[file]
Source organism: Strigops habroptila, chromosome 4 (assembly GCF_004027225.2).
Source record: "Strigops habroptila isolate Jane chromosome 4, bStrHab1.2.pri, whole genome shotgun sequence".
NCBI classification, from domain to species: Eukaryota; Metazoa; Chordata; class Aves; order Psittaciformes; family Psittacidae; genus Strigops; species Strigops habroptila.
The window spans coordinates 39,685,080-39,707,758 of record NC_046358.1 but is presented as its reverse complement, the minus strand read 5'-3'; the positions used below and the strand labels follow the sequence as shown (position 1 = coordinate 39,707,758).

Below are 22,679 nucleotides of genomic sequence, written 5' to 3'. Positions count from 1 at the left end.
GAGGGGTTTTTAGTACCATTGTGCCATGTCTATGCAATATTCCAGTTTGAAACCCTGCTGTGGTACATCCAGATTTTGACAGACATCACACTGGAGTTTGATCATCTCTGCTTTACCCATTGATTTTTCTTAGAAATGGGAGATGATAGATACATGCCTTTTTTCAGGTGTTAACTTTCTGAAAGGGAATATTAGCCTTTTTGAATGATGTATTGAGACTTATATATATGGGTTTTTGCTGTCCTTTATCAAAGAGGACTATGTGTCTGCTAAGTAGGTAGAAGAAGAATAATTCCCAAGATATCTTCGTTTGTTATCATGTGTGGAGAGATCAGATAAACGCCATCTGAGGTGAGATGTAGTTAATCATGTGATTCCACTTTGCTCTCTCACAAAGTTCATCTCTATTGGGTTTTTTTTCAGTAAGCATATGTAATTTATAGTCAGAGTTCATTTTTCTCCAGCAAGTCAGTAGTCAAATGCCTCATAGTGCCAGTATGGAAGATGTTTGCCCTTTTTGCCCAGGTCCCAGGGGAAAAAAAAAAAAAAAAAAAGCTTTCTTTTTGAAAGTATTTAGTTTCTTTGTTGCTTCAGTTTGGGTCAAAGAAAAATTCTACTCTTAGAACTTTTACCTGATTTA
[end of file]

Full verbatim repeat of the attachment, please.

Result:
Source organism: Strigops habroptila, chromosome 4 (assembly GCF_004027225.2).
Source record: "Strigops habroptila isolate Jane chromosome 4, bStrHab1.2.pri, whole genome shotgun sequence".
NCBI classification, from domain to species: Eukaryota; Metazoa; Chordata; class Aves; order Psittaciformes; family Psittacidae; genus Strigops; species Strigops habroptila.
The window spans coordinates 39,685,080-39,707,758 of record NC_046358.1 but is presented as its reverse complement, the minus strand read 5'-3'; the positions used below and the strand labels follow the sequence as shown (position 1 = coordinate 39,707,758).

Below are 22,679 nucleotides of genomic sequence, written 5' to 3'. Positions count from 1 at the left end.
GAGGGGTTTTTAGTACCATTGTGCCATGTCTATGCAATATTCCAGTTTGAAACCCTGCTGTGGTACATCCAGATTTTGACAGACATCACACTGGAGTTTGATCATCTCTGCTTTACCCATTGATTTTTCTTAGAAATGGGAGATGATAGATACATGCCTTTTTTCAGGTGTTAACTTTCTGAAAGGGAATATTAGCCTTTTTGAATGATGTATTGAGACTTATATATATGGGTTTTTGCTGTCCTTTATCAAAGAGGACTATGTGTCTGCTAAGTAGGTAGAAGAAGAATAATTCCCAAGATATCTTCGTTTGTTATCATGTGTGGAGAGATCAGATAAACGCCATCTGAGGTGAGATGTAGTTAATCATGTGATTCCACTTTGCTCTCTCACAAAGTTCATCTCTATTGGGTTTTTTTTCAGTAAGCATATGTAATTTATAGTCAGAGTTCATTTTTCTCCAGCAAGTCAGTAGTCAAATGCCTCATAGTGCCAGTATGGAAGATGTTTGCCCTTTTTGCCCAGGTCCCAGGGGAAAAAAAAAAAAAAAAAAAGCTTTCTTTTTGAAAGTATTTAGTTTCTTTGTTGCTTCAGTTTGGGTCAAAGAAAAATTCTACTCTTAGAACTTTTACCTGATTTA